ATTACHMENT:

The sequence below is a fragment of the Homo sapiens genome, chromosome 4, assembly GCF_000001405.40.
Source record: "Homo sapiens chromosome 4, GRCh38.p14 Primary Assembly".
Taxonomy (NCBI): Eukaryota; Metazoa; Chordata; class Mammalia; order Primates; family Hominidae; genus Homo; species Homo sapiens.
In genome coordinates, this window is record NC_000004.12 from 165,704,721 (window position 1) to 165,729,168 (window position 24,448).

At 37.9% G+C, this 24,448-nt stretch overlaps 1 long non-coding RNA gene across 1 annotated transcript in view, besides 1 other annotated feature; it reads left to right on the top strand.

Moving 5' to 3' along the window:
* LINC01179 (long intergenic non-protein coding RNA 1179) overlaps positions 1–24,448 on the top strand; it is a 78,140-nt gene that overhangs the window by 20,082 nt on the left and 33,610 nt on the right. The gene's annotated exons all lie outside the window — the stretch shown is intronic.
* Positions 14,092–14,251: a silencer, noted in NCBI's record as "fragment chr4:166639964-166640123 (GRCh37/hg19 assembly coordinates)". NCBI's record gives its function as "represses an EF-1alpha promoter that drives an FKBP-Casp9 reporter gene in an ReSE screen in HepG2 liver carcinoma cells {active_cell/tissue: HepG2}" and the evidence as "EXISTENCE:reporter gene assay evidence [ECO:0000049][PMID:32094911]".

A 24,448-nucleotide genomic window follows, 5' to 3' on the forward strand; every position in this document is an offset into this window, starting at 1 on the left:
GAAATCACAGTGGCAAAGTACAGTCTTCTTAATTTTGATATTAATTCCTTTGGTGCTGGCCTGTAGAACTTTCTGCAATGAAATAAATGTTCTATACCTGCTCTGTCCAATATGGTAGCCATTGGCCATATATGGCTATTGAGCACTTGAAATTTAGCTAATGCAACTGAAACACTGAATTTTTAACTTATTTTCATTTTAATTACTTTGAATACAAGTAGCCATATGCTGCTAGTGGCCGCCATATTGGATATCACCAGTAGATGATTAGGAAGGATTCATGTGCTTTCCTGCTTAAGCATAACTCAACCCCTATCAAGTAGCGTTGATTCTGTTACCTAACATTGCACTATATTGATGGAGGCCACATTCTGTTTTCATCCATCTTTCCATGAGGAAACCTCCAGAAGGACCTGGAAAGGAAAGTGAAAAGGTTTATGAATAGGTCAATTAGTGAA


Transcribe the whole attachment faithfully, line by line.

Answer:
The sequence below is a fragment of the Homo sapiens genome, chromosome 4, assembly GCF_000001405.40.
Source record: "Homo sapiens chromosome 4, GRCh38.p14 Primary Assembly".
Taxonomy (NCBI): Eukaryota; Metazoa; Chordata; class Mammalia; order Primates; family Hominidae; genus Homo; species Homo sapiens.
In genome coordinates, this window is record NC_000004.12 from 165,704,721 (window position 1) to 165,729,168 (window position 24,448).

At 37.9% G+C, this 24,448-nt stretch overlaps 1 long non-coding RNA gene across 1 annotated transcript in view, besides 1 other annotated feature; it reads left to right on the top strand.

Moving 5' to 3' along the window:
* LINC01179 (long intergenic non-protein coding RNA 1179) overlaps positions 1–24,448 on the top strand; it is a 78,140-nt gene that overhangs the window by 20,082 nt on the left and 33,610 nt on the right. The gene's annotated exons all lie outside the window — the stretch shown is intronic.
* Positions 14,092–14,251: a silencer, noted in NCBI's record as "fragment chr4:166639964-166640123 (GRCh37/hg19 assembly coordinates)". NCBI's record gives its function as "represses an EF-1alpha promoter that drives an FKBP-Casp9 reporter gene in an ReSE screen in HepG2 liver carcinoma cells {active_cell/tissue: HepG2}" and the evidence as "EXISTENCE:reporter gene assay evidence [ECO:0000049][PMID:32094911]".

A 24,448-nucleotide genomic window follows, 5' to 3' on the forward strand; every position in this document is an offset into this window, starting at 1 on the left:
GAAATCACAGTGGCAAAGTACAGTCTTCTTAATTTTGATATTAATTCCTTTGGTGCTGGCCTGTAGAACTTTCTGCAATGAAATAAATGTTCTATACCTGCTCTGTCCAATATGGTAGCCATTGGCCATATATGGCTATTGAGCACTTGAAATTTAGCTAATGCAACTGAAACACTGAATTTTTAACTTATTTTCATTTTAATTACTTTGAATACAAGTAGCCATATGCTGCTAGTGGCCGCCATATTGGATATCACCAGTAGATGATTAGGAAGGATTCATGTGCTTTCCTGCTTAAGCATAACTCAACCCCTATCAAGTAGCGTTGATTCTGTTACCTAACATTGCACTATATTGATGGAGGCCACATTCTGTTTTCATCCATCTTTCCATGAGGAAACCTCCAGAAGGACCTGGAAAGGAAAGTGAAAAGGTTTATGAATAGGTCAATTAGTGAA